You could also consider using one of several patent searching companies. However, these companies usually charge a fee. Some of these companies include PatentMax, Delphion, and PatBase.
Finally, if you're having trouble after your initial search, you might want to consider hiring a patent search professional.
Tips for Using the USPTO Database
Choosing the USPTO allows you to do the following:
- Search all U.S. patents as far back as 1976
- Find patent applications going back to March 2001
- Perform bibliographic searches of patents spanning from 1790 to the present day.
The first step of your search should be to identify the type of patent you need. The USPTO offers three types of patents:
- Utility Patents: These are the most common patents. They cover inventions that function in a new way or reach a new result not achieved by similar inventions.
- Design Patents: These patents cover alterations to existing objects that don't change their function.
- Plant Patents: These cover new types of plants that can be grown through asexual reproduction, such as cuttings or grafts. Genetically modified plants, however, are covered by utility patents.
You will also need to know the purpose of your search. Novelty or state-of-the-art searches are ideal for finding basic information. Infringement or validity searches should be used if you're planning legal action.
The USPTO database is complex and requires using specific search terms and search types.
First, you should be sure to use the advanced search page. This will give you better results. Most people search using the specification field. Specification is what a product is and not what it does. If you were searching for patents for heated gloves, you might type "electric heated gloves" into the specification field. The drawback to this approach is that you can only do text searches on this database dating back to 1976.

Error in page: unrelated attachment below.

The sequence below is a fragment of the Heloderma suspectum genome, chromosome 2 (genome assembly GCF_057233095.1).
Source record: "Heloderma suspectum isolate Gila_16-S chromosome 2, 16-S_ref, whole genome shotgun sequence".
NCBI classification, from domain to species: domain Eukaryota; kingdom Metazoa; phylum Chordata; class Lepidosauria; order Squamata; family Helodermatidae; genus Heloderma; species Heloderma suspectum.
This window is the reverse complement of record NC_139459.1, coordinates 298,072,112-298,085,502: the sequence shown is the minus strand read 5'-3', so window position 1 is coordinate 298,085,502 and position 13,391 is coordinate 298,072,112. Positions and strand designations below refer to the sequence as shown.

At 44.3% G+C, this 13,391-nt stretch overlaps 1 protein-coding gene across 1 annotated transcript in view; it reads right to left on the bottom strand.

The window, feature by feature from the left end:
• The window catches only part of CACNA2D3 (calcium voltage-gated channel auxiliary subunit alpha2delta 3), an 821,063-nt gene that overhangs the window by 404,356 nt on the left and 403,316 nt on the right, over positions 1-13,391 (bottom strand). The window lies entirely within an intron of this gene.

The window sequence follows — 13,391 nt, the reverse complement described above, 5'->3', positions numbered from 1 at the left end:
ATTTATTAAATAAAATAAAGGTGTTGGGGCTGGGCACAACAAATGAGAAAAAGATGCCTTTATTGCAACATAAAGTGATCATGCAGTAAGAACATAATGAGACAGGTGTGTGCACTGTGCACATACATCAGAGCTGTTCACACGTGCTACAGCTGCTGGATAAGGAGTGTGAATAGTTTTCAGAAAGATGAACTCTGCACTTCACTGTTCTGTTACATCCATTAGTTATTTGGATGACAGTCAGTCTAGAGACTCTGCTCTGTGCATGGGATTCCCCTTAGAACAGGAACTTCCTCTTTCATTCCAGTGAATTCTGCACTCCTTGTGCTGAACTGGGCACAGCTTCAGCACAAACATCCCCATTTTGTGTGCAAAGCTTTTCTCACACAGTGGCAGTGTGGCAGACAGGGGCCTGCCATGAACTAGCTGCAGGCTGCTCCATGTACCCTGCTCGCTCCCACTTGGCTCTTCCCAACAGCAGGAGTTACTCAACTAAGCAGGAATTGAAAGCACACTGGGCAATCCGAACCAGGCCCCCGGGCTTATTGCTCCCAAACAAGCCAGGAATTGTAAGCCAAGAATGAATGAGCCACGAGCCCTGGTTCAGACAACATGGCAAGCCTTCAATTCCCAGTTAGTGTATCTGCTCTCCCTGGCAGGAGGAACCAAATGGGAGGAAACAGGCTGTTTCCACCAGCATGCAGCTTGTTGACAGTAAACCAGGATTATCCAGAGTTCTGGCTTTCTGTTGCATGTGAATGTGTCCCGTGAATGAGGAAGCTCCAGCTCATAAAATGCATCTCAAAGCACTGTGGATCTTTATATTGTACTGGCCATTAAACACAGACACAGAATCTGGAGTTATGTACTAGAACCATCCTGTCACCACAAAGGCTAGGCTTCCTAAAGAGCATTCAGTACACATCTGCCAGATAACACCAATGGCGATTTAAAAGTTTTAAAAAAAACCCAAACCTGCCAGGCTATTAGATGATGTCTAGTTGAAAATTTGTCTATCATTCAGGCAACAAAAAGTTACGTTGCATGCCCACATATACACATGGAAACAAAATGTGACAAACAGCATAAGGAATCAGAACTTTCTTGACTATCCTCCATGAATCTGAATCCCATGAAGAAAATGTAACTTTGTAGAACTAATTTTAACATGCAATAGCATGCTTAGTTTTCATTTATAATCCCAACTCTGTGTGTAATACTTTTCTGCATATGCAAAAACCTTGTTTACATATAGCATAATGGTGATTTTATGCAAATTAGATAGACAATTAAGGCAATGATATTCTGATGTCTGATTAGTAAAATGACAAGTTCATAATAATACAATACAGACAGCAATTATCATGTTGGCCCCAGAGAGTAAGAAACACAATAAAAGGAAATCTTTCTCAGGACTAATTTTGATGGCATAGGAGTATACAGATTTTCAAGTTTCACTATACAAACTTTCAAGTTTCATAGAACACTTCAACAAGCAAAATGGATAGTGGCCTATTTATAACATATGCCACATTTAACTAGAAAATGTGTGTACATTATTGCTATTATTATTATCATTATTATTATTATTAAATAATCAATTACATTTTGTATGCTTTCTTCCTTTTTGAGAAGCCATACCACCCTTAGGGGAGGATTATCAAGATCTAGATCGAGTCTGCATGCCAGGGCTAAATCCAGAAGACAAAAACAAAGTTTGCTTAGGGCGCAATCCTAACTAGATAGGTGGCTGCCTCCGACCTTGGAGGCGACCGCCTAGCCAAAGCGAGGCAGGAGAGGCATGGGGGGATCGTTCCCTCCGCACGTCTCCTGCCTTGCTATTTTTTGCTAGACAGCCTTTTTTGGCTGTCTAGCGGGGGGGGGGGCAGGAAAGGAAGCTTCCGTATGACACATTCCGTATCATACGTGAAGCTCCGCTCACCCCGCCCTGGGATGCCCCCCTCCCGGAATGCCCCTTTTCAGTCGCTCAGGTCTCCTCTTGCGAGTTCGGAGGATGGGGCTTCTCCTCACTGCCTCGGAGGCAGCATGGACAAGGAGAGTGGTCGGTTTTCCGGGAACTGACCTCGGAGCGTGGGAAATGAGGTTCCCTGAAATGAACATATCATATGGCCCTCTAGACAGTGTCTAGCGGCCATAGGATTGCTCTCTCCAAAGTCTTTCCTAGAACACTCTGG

A search using the specification field is called a keyword search. Keyword searches are useful if you're a first-time user of the USPTO database. However, professional patent searchers usually will not use a keyword search. This is because finding the right keyword can be difficult and time-consuming.
An obstacle when searching the USPTO database is getting too many results. You search may return hundreds or thousands of patents. This can make it impossible to find what you are looking for. If this happens to you, you will need to refine your search.
It's important to perform multiple searches. Also, use many different search terms. Doing so will give you better results. While searching, make sure to read patents to see if they are actually related to your product. This may not always be the case. You should also keep track of classification numbers. Once you've found the classification number that applies to your invention, you can do a classification search instead of a keyword search.
Searching by classification will usually give you more results. You can also combine a classification search and a specification search to narrow the patents you see. Patents can have multiple classifications. Using the heated glove example, this product could be classified as clothing and an electric device. Read the US classification menu provided by the USPTO to learn more about the classification system.
There is a variety of search categories you can use to find a patent. The most common is the patent application number or patent number. If you know this number, you can use it in any database to find a patent.